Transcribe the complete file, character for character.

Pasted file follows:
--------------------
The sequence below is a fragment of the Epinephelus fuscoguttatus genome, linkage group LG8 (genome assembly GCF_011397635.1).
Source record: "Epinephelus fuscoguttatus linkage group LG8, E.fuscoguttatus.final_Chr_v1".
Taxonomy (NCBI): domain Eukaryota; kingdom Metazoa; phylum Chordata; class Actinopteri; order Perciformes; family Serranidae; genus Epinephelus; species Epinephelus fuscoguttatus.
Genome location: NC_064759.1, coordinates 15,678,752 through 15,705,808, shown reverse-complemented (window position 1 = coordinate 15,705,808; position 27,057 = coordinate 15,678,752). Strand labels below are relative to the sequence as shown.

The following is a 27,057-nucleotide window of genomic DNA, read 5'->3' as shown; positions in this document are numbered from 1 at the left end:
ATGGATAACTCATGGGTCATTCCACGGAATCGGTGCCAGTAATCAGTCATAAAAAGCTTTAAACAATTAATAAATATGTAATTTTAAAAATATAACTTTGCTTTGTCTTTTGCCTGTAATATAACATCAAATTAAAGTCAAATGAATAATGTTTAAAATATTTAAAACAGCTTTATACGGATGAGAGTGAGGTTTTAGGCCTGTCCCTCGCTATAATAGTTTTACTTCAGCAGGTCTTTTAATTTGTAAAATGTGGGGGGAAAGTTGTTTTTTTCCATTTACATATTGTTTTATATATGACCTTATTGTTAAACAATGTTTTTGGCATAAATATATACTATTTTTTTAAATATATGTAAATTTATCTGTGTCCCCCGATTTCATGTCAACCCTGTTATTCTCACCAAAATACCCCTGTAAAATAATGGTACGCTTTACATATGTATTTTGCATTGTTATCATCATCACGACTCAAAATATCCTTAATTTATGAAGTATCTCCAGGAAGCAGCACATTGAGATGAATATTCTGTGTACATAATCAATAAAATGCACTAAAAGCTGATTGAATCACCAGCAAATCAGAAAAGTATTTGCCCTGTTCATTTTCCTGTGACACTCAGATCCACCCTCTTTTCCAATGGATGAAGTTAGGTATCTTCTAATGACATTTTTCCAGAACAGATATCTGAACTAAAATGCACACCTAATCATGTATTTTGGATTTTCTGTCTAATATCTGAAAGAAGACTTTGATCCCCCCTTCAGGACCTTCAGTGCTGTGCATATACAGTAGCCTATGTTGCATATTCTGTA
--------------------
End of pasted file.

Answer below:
The sequence below is a fragment of the Epinephelus fuscoguttatus genome, linkage group LG8 (genome assembly GCF_011397635.1).
Source record: "Epinephelus fuscoguttatus linkage group LG8, E.fuscoguttatus.final_Chr_v1".
Taxonomy (NCBI): domain Eukaryota; kingdom Metazoa; phylum Chordata; class Actinopteri; order Perciformes; family Serranidae; genus Epinephelus; species Epinephelus fuscoguttatus.
Genome location: NC_064759.1, coordinates 15,678,752 through 15,705,808, shown reverse-complemented (window position 1 = coordinate 15,705,808; position 27,057 = coordinate 15,678,752). Strand labels below are relative to the sequence as shown.

The following is a 27,057-nucleotide window of genomic DNA, read 5'->3' as shown; positions in this document are numbered from 1 at the left end:
ATGGATAACTCATGGGTCATTCCACGGAATCGGTGCCAGTAATCAGTCATAAAAAGCTTTAAACAATTAATAAATATGTAATTTTAAAAATATAACTTTGCTTTGTCTTTTGCCTGTAATATAACATCAAATTAAAGTCAAATGAATAATGTTTAAAATATTTAAAACAGCTTTATACGGATGAGAGTGAGGTTTTAGGCCTGTCCCTCGCTATAATAGTTTTACTTCAGCAGGTCTTTTAATTTGTAAAATGTGGGGGGAAAGTTGTTTTTTTCCATTTACATATTGTTTTATATATGACCTTATTGTTAAACAATGTTTTTGGCATAAATATATACTATTTTTTTAAATATATGTAAATTTATCTGTGTCCCCCGATTTCATGTCAACCCTGTTATTCTCACCAAAATACCCCTGTAAAATAATGGTACGCTTTACATATGTATTTTGCATTGTTATCATCATCACGACTCAAAATATCCTTAATTTATGAAGTATCTCCAGGAAGCAGCACATTGAGATGAATATTCTGTGTACATAATCAATAAAATGCACTAAAAGCTGATTGAATCACCAGCAAATCAGAAAAGTATTTGCCCTGTTCATTTTCCTGTGACACTCAGATCCACCCTCTTTTCCAATGGATGAAGTTAGGTATCTTCTAATGACATTTTTCCAGAACAGATATCTGAACTAAAATGCACACCTAATCATGTATTTTGGATTTTCTGTCTAATATCTGAAAGAAGACTTTGATCCCCCCTTCAGGACCTTCAGTGCTGTGCATATACAGTAGCCTATGTTGCATATTCTGTA